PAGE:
A view over the riverine bakos and savannahs of the remote Chinko River basin (sorry about the watermark…)
The sun rises over the vast savannahs of the eastern Central African Republic. The peaceful serenity of the slowly winding Chinko River through the endless grassland-forest mosaic is broken only by the occasional chatter of parrots. In the meadows beyond, groups of Waterbuck, Reedbuck, Buffon Kob, Buffalo, and Elephants peacefully graze while Leopards and Lions sleep lazily near the trees. To the south of the savannahs lie the forested plains. Here, the Red River Hog noisily rummages through the trees while the are Pousargues’s Mongoose cryptically slinks through the shrubby covet. This land is ruled by the majestic Giant Eland, Africa largest and possibly the most majestic of all the world’s antelopes. In the riverside swamps, monstrous Giant Forest Hogs splash while the dainty Sitatunga slowly walks, hoofs splayed on the muddy marsh plants. In the early morning and late evening, the beautiful Bongo moves in and out of the saline bais of the Mbari River in large herds, the previously empty clearing becoming a mass of golden striped fur, twirling ears, twisting tails, and spiraling horns. This is the vast, remote Chinko-Mbomou region of the Central African Republic and it’s one of the last great wildlife wildernesses on Earth.
Status: not protected properly, but contains one of the richest rare mammal species assemblages in Africa. Three massive protected areas, Manovo Gounda St Floris NP, Bamingui-Bangoran NP, and Zemongo Faunal Reserve were established – at least on paper (…oh my god…), but none are protected or instituted properly and poaching and banditry is rife and endemic in all three. Fortunately though, private hunting companies have established conservancies with much better funding and protection and wildlife flourishes in these areas with very little armed conflict and other problems associated with the nation’s general abject poverty. One concession group (40, 41, and 48), owned by a company known as Central African Wildlife Adventures (CAWA), located in the SE of the Mbomou region of the nation, is key in location for effective protection. Located at the crossroads of the Equatorial Rainforest and Sudano-Guinean Savannahs, this area is one of the most diverse, well protected, and pristine in the whole country.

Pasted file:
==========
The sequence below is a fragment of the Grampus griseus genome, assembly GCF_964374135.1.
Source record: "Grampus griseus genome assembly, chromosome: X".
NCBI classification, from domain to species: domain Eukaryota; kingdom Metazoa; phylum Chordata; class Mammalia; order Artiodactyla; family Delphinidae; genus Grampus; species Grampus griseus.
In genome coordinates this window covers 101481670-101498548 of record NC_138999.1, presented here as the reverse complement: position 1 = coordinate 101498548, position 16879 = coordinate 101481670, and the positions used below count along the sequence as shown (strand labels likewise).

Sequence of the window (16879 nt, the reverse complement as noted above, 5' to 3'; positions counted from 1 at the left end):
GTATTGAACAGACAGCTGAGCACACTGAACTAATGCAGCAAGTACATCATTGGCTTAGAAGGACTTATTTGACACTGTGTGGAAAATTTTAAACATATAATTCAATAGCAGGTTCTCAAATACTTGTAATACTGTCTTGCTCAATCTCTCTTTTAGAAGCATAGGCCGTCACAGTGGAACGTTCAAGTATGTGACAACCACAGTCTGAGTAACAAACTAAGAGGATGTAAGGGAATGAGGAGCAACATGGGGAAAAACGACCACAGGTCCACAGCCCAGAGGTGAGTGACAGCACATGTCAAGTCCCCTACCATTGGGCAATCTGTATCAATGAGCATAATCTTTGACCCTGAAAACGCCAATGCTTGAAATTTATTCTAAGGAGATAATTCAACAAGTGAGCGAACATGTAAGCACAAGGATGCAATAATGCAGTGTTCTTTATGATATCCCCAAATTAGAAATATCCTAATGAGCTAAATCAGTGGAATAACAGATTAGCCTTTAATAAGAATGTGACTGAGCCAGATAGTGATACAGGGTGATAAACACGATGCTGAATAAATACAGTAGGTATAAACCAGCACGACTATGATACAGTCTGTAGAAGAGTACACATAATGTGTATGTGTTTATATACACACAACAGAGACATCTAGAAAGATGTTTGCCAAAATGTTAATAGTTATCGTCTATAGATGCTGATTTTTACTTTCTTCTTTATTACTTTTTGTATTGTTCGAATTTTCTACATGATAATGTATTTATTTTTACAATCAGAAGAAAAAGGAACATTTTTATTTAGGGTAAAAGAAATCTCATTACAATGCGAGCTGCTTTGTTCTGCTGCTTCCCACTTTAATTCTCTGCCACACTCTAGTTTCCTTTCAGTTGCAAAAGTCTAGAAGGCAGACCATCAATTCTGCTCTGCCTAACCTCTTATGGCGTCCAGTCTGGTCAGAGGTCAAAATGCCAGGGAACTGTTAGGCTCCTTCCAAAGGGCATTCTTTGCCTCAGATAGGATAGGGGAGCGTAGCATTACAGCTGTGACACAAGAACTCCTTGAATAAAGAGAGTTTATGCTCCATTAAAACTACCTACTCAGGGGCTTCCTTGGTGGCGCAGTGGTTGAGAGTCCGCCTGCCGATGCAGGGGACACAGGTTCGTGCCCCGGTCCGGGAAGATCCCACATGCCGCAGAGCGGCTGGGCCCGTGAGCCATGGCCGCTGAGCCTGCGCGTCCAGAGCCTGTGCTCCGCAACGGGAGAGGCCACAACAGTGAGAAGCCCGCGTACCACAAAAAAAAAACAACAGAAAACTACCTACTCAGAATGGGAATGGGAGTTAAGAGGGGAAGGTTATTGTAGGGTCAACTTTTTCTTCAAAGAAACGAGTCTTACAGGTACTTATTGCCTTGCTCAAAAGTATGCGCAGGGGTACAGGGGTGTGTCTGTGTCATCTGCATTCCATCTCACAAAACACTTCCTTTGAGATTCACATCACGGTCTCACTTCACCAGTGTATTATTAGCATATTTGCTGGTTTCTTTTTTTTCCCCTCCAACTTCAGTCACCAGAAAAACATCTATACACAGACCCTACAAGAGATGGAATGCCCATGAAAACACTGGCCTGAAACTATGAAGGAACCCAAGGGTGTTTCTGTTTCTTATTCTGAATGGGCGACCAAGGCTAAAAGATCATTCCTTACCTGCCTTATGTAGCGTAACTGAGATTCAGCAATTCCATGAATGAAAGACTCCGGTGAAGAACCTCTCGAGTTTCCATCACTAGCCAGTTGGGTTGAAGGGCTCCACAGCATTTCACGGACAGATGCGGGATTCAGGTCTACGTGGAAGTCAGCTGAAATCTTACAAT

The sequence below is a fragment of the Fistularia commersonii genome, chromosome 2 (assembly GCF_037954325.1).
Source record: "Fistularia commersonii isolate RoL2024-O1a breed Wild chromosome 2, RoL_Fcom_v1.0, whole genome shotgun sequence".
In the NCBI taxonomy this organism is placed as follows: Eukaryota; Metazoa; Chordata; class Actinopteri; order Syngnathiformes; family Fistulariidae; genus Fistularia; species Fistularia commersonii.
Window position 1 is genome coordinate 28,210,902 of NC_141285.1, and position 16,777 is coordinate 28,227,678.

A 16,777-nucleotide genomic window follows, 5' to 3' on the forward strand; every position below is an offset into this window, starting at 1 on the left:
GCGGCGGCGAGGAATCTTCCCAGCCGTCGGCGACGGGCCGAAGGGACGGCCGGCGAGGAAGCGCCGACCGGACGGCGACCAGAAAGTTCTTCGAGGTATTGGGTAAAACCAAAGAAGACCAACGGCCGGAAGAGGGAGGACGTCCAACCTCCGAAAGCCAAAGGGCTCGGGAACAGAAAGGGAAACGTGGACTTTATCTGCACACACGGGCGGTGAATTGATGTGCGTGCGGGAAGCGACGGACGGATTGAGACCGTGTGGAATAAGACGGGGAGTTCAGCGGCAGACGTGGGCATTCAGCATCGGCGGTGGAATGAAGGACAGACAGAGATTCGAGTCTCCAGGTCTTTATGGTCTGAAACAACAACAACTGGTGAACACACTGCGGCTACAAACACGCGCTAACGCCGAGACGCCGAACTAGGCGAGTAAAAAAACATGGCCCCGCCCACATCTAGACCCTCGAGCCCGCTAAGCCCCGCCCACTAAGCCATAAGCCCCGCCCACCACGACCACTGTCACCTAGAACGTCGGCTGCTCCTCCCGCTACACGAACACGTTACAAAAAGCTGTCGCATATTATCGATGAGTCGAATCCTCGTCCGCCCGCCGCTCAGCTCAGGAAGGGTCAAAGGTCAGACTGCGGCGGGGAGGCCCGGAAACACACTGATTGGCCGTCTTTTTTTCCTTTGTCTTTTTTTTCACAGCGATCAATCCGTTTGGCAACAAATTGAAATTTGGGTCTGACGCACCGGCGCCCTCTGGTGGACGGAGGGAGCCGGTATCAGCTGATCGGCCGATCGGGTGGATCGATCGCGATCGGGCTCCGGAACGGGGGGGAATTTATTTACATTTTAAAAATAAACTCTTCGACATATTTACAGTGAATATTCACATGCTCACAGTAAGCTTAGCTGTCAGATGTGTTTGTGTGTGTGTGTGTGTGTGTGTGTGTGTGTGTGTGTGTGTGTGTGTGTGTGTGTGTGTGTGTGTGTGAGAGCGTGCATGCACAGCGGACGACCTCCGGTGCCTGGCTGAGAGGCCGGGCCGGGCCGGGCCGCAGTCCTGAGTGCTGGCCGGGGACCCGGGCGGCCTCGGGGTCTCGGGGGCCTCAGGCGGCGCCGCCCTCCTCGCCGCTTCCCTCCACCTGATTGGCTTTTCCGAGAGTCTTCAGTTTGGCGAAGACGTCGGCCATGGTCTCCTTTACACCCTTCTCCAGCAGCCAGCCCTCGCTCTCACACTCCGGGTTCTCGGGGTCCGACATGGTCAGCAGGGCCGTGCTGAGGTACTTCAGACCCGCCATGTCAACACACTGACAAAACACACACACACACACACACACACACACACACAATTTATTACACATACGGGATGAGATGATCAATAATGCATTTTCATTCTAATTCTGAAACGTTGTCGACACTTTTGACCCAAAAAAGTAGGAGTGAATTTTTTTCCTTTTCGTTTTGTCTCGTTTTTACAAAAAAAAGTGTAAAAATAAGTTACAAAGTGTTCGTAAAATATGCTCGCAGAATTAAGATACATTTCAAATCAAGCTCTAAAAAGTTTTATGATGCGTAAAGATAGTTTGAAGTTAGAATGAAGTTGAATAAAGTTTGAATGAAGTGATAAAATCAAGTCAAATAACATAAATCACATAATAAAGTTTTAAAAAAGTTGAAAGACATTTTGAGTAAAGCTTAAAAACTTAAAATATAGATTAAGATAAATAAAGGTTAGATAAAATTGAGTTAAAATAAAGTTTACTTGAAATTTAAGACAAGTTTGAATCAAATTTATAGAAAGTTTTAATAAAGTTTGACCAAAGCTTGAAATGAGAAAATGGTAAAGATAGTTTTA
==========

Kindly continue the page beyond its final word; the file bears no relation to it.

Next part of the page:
Key species for conservation include:
Giant (Lord Derby’s) Eland (Tragelaphus derbianus) – Africa’s largest antelope and arguably the continent’s best
Bongo (Tragelaphus eurycerus) – also in the running for Africa’s best antelope; wonderful species seen in large herds
Image from: (http://www.cokesmithphototravel.com/image/56334603.jpg)
Giant Forest Hog (Hylochoerus meinertzhageni) – certainly one of Africa’s more grotesque animals; while relatively common, bushmeat poaching in unprotected areas has been observed to take quite a toll on the species’ health
Red River Hog (Potomacherus porcus) – in the running for the world’s best looking pig and very cool
African Golden Cat (Profelis aurata) – probably the world’s least known felid and one of the most elusive and enigmatic; even more interestingly, it occurs here with a closely related species – Caracal – that it almost never occurs in the wild with; a camera-trapping project rec’d both these species here, representing an over 400 km range extension (!)
Other unique, rare, and little known mammals also occur here including the Long Nosed Mongoose, Black Footed Mongoose, Water Chevrotain, Agile Mangabey, De Brazza’s Guenon, Patas Monkey, Weyn’s Duiker, White Bellied Duiker, Aardvark, and Giant Pangolin… WOW!
Most importantatly… Pousargues’s Mongoose (Dologale dybowskii) – not recorded for over 20 years in its habitat – the plains and savannahs of NW Uganda, CAR, DRC, and South Sudan; it was confirmed here by the Chinko Project camera trapping survey and photographed for the first time; as of now, this is the only are where we have confirmed records for this species and is currently a top conservation priority for preventing the animal from traveling to extinction
For Info on this project check out: http://chinkoproject.com/, http://chinko.posterous.com/, and http://al-safari.blogspot.com/ (this last one is a hunting blog though, so be prepared for the dead animal pictures – there is a ton of info on the region though)